Descriptive Epidemiology and Comparative Genomic Analysis of Non-Typhoidal Salmonella Serotypes from Rwanda
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- Nontyphoidal Salmonella enterica subsp. enterica (NTS) serotypes remain a major global public health problem. While foodborne Salmonella infections occur worldwide, the most severe and life-threatening infections most frequently occur in low-income countries, such as Rwanda. Due to the lack of comprehensive epidemiologic investigations in Rwanda, and likewise in many sub-Saharan African countries, little is known about the distribution of Salmonella serotypes and their descriptive and molecular epidemiology. A comprehensive study was conducted to ascertain the descriptive epidemiology and comparative genomic analyses of Salmonella isolated from humans, animals and retail meat in Rwanda. Salmonella was isolated from 4.72%, 3.75% and 22.2% of human participants, animals raised by household, and retail meat, respectively. Five serotypes including, Karamoja (n=3), Mikawasima (n=4), Moero (n=3), Waycross (n=3) and I 43:a:1,7 (Tampa) (n=4) were isolated from human participants with symptoms of gastro-intestinal illness. Isolates from animals belonged to six serotypes including Stanleyville (n=7), Moero (n=2), Bareilly (n=1), Typhimurium (n=1) and serotype II 42:r:- of subspecies salamae (n=1). Isolates from meats belonged to serotypes Stanleyville (n =8), Karamoja (n=1) and II 42:r:- (n=5). The most prevalent serotypes in humans were isolated neither in animals nor from meat. It was also noted that the serotypes isolated from animals were not observed in meat from the same species. Eating out was identified as a risk factor for NTS in human participants, while raising goats by households was found to be the only risk factor associated with Salmonella. None of the other risk factors were associated with NTS. Interestingly, all 43 NTS isolates were susceptible to all 15 antimicrobials examined in this study. The genomes of recently sequenced NTS genomes from Rwanda that are publicly available in the NCBI databases were used for comparative genomic analysis. The comparative genome analysis showed that the isolates of S. Stanleyville belonged to two major clades and four different core genome sequence types (cgST). The genomes of each of the other serotypes belonged to single sequences types except, S. Mikawasima that had two different sequence types. Salmonella Pathogenicity Islands (SPIs) 1-6, SPI-9 and C36PI were identified in all serotypes except 43:a:1,7 (S. Tampa) that lacked SPIs 3 & 6. SPIs 8, 12-14, 19 were differentially distributed in the genomes of different serotypes. Twenty-one prophage elements were identified in the analyzed genomes, but they were dissimilarly distributed among different serotypes. The genes cdtB, pltA and pltB that encode the typhoid toxin were identified in 6 serotypes. They were absent only in serotypes Mikwasima and Karamoja. The only antimicrobial resistance gene identified in most of the genomes of S. Stanleyville was aac(6)-Iaa carried on the chromosomes. Plasmid sequences for S. Stanleyville, S. Karamoja, S. Mikawasima, S. Waycross and S. Typhimurium were also analyzed. Only the S. Typhimurium plasmid carried virulence factor genes.The findings of this study are the first of its kind to be reported on the prevalence of NTS and distribution of serotypes in human participants, food animals raised by rural households, and retail meat in Rwanda. The results of comparative genomic analysis show that the serotypes of NTS from Rulindo district of Rwanda have various degrees virulence potential depending not only on the serotype but also on the intra-serotype phylogenetic clades. Overall the findings of the study provide valuable insight on NTS in Rwanda which can serve as guidelines for conducting large systematic studies to determine the public health significance of NTS in rural populations.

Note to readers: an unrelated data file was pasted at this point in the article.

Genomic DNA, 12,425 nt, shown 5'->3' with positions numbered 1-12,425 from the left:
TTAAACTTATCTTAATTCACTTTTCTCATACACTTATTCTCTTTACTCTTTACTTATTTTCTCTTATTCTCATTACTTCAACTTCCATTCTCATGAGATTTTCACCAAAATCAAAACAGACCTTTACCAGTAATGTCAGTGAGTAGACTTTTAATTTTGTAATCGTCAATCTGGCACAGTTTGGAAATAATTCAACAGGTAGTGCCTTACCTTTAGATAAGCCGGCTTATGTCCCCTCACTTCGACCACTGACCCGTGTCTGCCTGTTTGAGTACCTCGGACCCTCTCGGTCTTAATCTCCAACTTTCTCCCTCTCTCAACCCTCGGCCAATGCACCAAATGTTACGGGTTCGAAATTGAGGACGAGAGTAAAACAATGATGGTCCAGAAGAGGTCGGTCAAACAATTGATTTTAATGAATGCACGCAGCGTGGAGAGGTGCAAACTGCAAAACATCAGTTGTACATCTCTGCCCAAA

- Dissertation Note:
- Ph.D. Pennsylvania State University 2019.
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- The full text of the dissertation is available as an Adobe Acrobat .pdf file ; Adobe Acrobat Reader required to view the file.
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